Wuthering Heights

Length: 4 Pages 909 Words

In Emily Bronte’s captivating novel Wuthering Heights there are several very important themes that come together to provide an overall theme of unrequited love. These themes are that true love is pure and seemingly unattainable, love is everlasting and profound, and that history repeats itself. The beginning of the novel lays the foundation for all of the themes that are to follow. Catherine and Heathcliff are almost immediately attached to one another. This friendship blossoms and when everyone else seems to despise Heathcliff, Catherine alone stays with him. Even at this early age one can see Heathcliff’s hateful nature starting to show itself. Catherine is the only person or thing that he truly cares about and loves. Because his sole focal point of love is directed entirely on Catherine this love becomes so pure that it is almost primitive in form. It is a wild, unruly, unshakeable love. The one thing that Heathcliff desires in life is to be with Catherine and to be Catherine. This is also her desire although it is unspoken. When she decides to marry Edgar Linton though, Heathcliff is dumbfounded and deeply hurt. He doesn’t realize that Catherine regards him as herself and therefore could never marry him and Continue...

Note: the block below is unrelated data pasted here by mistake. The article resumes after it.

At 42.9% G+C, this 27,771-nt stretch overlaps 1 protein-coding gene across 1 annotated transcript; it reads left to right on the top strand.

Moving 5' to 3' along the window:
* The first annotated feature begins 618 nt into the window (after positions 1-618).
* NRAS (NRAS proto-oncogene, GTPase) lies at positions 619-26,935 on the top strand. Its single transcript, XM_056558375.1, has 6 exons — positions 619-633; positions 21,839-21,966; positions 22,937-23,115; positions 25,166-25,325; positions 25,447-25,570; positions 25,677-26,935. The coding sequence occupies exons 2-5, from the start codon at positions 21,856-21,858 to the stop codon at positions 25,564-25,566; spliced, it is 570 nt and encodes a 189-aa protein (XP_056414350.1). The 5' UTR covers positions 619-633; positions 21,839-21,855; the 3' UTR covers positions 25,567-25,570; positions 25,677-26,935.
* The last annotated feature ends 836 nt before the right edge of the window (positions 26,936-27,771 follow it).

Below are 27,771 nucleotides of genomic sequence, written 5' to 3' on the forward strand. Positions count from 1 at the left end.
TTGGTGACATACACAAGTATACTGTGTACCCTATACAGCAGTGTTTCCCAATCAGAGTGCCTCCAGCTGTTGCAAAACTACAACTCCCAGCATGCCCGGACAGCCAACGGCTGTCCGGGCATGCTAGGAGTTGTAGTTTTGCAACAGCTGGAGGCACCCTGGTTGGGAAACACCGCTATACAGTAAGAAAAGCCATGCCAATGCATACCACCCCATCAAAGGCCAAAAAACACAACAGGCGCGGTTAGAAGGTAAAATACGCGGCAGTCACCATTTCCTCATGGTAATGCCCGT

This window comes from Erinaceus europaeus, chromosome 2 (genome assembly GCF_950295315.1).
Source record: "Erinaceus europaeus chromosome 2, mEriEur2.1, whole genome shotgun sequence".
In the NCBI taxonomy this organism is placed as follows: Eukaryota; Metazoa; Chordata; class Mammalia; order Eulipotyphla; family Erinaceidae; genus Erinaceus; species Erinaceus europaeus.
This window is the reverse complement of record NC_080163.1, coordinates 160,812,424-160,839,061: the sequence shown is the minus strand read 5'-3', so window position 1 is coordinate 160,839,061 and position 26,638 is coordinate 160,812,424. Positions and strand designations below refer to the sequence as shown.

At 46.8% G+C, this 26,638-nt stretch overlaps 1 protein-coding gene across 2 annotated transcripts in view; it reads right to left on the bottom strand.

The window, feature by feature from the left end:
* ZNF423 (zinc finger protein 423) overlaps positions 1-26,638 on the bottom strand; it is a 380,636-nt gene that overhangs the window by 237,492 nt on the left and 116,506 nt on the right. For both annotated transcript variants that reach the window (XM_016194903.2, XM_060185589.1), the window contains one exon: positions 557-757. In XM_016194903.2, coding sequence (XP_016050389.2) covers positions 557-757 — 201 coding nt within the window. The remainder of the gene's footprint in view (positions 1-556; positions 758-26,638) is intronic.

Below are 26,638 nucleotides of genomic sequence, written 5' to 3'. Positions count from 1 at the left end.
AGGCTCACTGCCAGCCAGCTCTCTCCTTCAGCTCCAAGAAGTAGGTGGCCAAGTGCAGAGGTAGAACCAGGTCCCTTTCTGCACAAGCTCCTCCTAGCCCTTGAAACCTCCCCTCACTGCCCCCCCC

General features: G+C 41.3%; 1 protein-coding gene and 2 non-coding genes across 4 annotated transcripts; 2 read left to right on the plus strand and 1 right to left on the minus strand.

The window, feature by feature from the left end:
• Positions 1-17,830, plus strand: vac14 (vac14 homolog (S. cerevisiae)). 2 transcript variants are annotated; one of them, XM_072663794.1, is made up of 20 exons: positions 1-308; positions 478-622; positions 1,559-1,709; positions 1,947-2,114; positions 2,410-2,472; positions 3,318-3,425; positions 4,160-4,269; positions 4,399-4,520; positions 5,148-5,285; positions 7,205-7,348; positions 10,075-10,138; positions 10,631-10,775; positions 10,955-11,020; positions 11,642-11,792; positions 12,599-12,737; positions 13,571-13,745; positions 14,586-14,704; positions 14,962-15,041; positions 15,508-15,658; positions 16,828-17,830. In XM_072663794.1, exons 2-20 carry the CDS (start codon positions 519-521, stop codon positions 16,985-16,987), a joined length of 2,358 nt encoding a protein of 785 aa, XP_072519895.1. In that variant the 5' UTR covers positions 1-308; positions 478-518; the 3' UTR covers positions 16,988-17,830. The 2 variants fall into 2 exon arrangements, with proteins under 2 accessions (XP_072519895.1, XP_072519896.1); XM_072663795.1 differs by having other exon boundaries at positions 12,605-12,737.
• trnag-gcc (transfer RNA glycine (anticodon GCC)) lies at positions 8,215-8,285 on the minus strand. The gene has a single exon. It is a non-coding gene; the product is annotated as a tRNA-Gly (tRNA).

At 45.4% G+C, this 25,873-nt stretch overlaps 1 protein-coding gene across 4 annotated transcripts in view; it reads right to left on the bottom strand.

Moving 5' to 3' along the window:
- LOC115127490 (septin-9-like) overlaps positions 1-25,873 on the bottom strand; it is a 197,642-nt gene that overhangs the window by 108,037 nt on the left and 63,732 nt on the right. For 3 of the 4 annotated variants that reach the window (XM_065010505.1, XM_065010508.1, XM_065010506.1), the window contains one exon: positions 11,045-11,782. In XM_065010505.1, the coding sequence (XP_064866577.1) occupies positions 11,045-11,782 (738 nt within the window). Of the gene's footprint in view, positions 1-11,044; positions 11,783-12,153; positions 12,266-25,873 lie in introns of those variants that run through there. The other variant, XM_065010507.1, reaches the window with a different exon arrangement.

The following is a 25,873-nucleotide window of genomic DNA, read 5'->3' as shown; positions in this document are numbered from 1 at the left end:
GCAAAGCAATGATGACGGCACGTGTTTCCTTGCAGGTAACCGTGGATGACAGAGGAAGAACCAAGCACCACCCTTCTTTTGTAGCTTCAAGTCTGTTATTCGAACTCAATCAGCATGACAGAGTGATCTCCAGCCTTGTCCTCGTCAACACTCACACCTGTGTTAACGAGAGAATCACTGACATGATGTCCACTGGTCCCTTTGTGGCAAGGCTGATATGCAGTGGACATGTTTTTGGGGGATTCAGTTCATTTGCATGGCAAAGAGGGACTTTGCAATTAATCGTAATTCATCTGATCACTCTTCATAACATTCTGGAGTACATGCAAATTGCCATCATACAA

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The third love that never ends is of Edgar's love for both his wife Catherine and his daughter Cathy. Edgar lives simply to protect his daughter Cathy, while Heathcliff lives to destroy Edgar and all that he hates. They reconcile however and apparently fall in love with each other. After her death neither is quite the same. Catherine dies and with her Edgar and Heathcliff on all accounts die too. His love for his daughter is the same as his love for his wife's although perhaps not as passionate. As previously stated his love is a primitive and passionate one. At first with Cathy being forced into marrying Linton after several foolish mistakes on her part, it seems as though the vicious cycle has started all over again. He cares very deeply for her because he sees his wife in her. The first half is filled with hate, passionate love, and mass amounts of confusion. His love for his wife is the most natural form of love in the book.


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